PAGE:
Nb: In conversation with Tanaz/Pavel on the phone last night - 50^4 (6 250 000) test_function lookups takes about 1 day on a single core. So either I parallelise or I have to do some optimisation...

#6

Updated by Rogers, Chris over 6 years ago

I had another idea. What about:

  1. Search until we find the contour
  2. Walk along the contour figuring out which box the contour sits in, using the position and direction of the contour in the previous boxes
#7

Updated by Snopok, Pavel over 6 years ago

Here is what I get using the MC method (I repeat each experiment 10 times, and take the average):

N test points Est. volume Actual volume Actual error
1000 2.5648 2.48714030907 0.07766
10000 2.4851 2.48714030907 0.00202
100000 2.4901 2.48714030907 0.00292
1000000 2.4861 2.48714030907 0.00101

Same MC, this time averaging over 100 trials:

N test points Est. volume Actual volume Actual error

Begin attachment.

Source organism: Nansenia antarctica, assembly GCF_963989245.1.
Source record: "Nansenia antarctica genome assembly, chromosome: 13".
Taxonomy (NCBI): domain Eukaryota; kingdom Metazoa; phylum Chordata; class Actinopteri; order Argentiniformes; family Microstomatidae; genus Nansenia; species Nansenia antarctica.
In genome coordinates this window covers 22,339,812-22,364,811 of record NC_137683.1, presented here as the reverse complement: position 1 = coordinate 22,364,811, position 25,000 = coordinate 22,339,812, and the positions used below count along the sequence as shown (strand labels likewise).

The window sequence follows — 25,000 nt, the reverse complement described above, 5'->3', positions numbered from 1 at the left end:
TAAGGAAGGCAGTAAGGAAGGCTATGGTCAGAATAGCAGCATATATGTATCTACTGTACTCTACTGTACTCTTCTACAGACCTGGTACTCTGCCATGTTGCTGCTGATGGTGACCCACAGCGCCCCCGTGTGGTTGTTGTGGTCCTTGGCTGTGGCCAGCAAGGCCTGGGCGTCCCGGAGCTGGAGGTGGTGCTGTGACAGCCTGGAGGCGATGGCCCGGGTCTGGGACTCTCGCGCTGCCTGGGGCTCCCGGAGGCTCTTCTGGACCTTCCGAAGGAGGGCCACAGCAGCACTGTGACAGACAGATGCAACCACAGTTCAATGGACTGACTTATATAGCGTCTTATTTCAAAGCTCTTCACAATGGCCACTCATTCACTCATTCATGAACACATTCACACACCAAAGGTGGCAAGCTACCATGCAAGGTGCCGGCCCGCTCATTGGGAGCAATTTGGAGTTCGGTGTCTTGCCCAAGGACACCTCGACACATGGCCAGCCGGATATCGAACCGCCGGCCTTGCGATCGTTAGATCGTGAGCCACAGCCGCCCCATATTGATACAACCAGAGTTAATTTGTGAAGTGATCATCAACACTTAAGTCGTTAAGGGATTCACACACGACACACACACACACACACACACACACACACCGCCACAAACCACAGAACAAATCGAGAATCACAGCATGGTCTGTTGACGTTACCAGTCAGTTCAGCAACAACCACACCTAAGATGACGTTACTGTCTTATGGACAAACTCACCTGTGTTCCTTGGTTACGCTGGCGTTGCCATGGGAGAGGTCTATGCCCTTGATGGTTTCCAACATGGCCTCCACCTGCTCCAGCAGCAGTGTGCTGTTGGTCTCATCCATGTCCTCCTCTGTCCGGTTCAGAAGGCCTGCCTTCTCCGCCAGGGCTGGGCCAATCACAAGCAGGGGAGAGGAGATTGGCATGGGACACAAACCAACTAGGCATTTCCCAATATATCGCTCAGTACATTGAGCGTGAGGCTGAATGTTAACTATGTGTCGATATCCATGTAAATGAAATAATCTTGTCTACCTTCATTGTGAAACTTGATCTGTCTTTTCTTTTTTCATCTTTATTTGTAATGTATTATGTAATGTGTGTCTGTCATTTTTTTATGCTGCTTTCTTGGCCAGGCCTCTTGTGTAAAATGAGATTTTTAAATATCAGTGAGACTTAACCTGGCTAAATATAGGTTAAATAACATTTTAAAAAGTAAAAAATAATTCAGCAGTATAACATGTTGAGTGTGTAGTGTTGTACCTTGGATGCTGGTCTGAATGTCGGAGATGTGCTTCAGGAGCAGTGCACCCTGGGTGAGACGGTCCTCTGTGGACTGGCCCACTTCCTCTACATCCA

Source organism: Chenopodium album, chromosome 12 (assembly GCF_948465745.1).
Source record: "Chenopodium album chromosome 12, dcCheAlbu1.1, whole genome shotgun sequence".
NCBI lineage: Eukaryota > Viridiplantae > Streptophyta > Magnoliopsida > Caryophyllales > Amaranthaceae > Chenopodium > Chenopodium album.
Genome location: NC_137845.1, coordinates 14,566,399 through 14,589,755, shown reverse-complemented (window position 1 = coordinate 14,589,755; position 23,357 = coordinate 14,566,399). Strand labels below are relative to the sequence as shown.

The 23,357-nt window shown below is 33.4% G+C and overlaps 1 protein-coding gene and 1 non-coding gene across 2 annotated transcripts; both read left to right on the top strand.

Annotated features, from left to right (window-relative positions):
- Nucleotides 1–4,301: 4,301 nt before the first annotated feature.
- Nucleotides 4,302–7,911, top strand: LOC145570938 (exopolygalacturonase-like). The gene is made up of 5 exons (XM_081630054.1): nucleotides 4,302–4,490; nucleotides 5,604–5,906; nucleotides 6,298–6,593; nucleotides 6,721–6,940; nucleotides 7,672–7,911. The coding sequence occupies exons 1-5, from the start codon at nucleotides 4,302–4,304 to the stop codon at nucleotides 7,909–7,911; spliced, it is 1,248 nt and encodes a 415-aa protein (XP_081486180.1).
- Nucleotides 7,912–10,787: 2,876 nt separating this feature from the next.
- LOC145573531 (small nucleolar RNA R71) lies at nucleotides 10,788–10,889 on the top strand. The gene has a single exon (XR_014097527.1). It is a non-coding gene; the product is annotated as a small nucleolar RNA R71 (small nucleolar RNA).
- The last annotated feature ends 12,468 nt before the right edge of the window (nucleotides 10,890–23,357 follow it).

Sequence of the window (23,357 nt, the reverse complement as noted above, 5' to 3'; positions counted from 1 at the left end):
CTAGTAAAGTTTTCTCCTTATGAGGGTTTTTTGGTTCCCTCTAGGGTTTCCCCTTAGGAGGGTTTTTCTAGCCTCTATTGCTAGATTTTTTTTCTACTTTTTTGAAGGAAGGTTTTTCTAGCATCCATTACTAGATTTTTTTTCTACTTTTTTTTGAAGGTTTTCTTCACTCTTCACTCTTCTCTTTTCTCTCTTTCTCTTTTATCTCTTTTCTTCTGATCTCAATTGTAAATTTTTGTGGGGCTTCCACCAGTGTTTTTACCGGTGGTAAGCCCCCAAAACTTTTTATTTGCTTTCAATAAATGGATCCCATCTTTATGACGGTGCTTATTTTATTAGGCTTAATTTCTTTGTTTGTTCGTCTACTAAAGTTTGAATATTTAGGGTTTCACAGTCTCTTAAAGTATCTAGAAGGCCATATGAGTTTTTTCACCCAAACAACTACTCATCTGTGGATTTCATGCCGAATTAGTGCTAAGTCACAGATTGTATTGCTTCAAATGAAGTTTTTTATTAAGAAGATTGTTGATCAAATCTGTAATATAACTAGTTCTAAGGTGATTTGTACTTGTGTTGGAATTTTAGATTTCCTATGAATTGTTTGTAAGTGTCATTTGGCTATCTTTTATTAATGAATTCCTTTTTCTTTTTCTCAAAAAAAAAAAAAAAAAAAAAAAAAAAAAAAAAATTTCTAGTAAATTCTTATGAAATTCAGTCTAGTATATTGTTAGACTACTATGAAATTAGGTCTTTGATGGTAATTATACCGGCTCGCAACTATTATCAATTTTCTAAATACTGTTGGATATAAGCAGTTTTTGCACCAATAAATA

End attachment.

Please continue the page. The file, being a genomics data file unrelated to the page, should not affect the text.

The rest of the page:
1000 2.48496 2.48714030907 0.00218
10000 2.482128 2.48714030907 0.00501
100000 2.4865504 2.48714030907 0.00059
1000000 2.48625024 2.48714030907 0.00089

All runs complete in well under a minute.

#8

Updated by Snopok, Pavel over 6 years ago

Here is a table summarizing the percentage of particles within certain emittances. For eps=N*eps_rms, the number of particles goes as 1-exp(-N/2) (following S.Y. Lee), so

# dims eps_rms 2*eps_rms 4*eps_rms 6*eps_rms 8*eps_rms
1D 39 63 86 95 98
2D 15 40 75 95 96
4D 2.4 16 56 82 93

Chris, does that look/sound reasonable to you?

#10

Updated by Rogers, Chris over 6 years ago

Derivation of analytical formula for bias due to kde in limit that number of particles is infinite (but bandwidth is finite)